Wat Phra That Doi Tung is really a scenic temple to visit. It is quite a drive up the steep hills in Mae Chan area. When you reach Doi Tung, you have the option to climb a huge flight of stairs up, then you would be lead to an area where you can ring the bells.
Alternatively, for those who are not up for the climb, you may drive up but it is up a steep hill.
Even though Doi Tung is not a large temple, but it is scenic and peaceful. The main areas are the twin chedis and a small shrine hall:
I’ve taken the information from the information boards being displayed in the temple:
The History of Wat Phra That Doi Tung
Located over 2000 meters above sea level on Doi Tung Mountain is Wat Phra That Doi Tung. The temple ground is comprised of twin Lanna-style chedis, one of which is believed to contain the left collarbone of the Lord Buddha. Throughout the year, the holy relic draws visitors from all over Thailand. The temple is also a popular scenic spot as it offers panoramic views into Laos and Myanmar as well as the surrounding areas.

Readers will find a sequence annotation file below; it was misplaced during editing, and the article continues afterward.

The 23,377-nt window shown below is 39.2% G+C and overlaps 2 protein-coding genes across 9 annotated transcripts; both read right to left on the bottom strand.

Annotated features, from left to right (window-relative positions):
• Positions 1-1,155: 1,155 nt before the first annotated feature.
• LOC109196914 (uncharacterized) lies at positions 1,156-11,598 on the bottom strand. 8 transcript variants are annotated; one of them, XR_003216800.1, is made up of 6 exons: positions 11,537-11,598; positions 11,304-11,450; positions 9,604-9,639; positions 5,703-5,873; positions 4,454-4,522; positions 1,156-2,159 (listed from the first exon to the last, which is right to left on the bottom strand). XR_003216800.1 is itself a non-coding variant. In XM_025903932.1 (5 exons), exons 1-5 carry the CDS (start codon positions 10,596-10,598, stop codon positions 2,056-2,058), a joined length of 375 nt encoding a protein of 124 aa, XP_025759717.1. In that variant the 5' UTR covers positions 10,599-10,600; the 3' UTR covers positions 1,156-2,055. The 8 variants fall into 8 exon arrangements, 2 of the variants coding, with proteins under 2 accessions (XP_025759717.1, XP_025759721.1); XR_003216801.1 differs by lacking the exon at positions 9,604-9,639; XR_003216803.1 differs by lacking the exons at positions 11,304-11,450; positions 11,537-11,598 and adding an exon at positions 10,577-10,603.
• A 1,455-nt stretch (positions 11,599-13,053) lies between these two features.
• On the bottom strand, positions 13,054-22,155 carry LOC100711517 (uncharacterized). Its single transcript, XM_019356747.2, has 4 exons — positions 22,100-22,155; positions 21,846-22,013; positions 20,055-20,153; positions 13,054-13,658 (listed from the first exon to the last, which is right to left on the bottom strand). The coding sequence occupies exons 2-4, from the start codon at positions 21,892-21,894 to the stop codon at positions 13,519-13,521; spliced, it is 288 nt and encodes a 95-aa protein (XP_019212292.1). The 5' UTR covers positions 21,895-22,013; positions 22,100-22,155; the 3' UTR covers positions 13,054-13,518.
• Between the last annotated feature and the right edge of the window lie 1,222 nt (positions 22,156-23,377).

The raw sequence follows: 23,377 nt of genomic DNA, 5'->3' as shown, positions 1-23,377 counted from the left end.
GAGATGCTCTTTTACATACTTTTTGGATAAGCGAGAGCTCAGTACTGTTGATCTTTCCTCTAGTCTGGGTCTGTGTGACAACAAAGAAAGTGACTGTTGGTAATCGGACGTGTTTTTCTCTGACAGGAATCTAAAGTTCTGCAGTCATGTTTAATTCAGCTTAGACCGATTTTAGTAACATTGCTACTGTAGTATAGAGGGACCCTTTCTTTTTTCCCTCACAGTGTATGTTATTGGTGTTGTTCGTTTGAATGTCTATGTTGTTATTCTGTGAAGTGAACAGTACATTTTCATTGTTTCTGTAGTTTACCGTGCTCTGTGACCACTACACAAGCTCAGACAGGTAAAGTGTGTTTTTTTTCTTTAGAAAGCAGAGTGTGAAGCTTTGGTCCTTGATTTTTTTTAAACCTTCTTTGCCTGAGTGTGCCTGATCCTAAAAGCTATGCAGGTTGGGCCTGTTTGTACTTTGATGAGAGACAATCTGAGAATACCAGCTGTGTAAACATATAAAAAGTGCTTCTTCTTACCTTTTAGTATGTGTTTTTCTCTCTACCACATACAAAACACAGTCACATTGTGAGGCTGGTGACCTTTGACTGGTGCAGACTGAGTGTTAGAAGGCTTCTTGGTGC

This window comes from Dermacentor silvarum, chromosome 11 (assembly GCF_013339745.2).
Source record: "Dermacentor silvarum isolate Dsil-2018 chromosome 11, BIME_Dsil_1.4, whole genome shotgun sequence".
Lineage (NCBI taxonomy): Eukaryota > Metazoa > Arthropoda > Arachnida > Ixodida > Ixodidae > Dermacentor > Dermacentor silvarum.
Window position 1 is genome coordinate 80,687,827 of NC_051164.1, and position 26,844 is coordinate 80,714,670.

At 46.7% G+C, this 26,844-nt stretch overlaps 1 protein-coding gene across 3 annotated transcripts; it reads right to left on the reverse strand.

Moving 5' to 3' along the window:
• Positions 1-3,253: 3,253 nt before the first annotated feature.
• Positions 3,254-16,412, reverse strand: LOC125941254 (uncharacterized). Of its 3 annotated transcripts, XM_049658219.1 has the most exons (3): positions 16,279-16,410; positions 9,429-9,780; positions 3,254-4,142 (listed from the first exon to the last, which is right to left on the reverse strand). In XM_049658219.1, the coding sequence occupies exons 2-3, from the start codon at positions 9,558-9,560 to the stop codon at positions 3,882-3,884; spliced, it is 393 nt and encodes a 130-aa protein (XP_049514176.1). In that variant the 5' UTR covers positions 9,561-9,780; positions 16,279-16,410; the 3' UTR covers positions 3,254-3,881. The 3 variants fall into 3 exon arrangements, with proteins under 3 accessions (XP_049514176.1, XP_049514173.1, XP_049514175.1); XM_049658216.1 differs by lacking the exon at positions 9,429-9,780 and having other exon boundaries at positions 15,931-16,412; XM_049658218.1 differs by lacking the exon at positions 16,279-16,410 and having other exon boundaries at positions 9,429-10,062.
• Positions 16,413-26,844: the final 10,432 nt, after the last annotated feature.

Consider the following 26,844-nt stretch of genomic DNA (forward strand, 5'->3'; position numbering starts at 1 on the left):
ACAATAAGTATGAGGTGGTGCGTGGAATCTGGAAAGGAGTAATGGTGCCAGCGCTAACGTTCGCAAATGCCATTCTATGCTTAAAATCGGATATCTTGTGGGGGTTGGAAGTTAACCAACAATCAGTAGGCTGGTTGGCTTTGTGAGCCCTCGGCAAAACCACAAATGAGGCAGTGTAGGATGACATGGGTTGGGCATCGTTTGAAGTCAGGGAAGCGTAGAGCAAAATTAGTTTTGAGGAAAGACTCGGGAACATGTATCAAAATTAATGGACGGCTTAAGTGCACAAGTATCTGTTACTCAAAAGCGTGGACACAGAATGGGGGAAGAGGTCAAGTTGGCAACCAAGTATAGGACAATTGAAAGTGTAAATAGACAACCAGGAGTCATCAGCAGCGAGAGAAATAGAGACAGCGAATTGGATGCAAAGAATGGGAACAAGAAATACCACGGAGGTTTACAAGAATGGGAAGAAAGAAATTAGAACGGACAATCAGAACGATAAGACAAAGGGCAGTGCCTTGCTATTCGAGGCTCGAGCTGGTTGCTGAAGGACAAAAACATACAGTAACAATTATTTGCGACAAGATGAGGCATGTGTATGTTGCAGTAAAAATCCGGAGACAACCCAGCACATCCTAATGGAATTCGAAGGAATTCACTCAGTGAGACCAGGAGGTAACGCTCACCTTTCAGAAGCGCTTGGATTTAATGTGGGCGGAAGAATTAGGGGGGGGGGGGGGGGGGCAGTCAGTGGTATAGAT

From the information signboard:
Wat Phra That Doi Tung, Amphoe Mae Chan is a Chedi housing relics of the Lord Buddha. This is a bone that links the front shoulder of the lower throat portion under the Adam’s apple known in Thai as “hai plara”. There is a legend that over 1000 years ago, around B.E 1454, Venerable Phra Maha Kassapa Thera and King Achutarat, a ruler of Yonok Nakkaphan, and their officers had propitiated the relics which were brought from India to be enshrined on this hill.
Many “Tungs” or religious flying flags, some as long as 1000 Wa were flown on the hill top. The rims of te flags were waviving in the area demarcating the holy area on this hill (Doi).
From then on, the hill has been called “Doi Tung” to date. Phra That Doi Tung is the first chedi of Lanna. Tung is a dignified and auspicious identity of Lanna. Later in B.E 2470, Kruba Srivijaya had the stupa renovated with the Lanna art style. New stucture was then build to cover the original one inside.
There is a board that provides the sitemap of the temple as per below: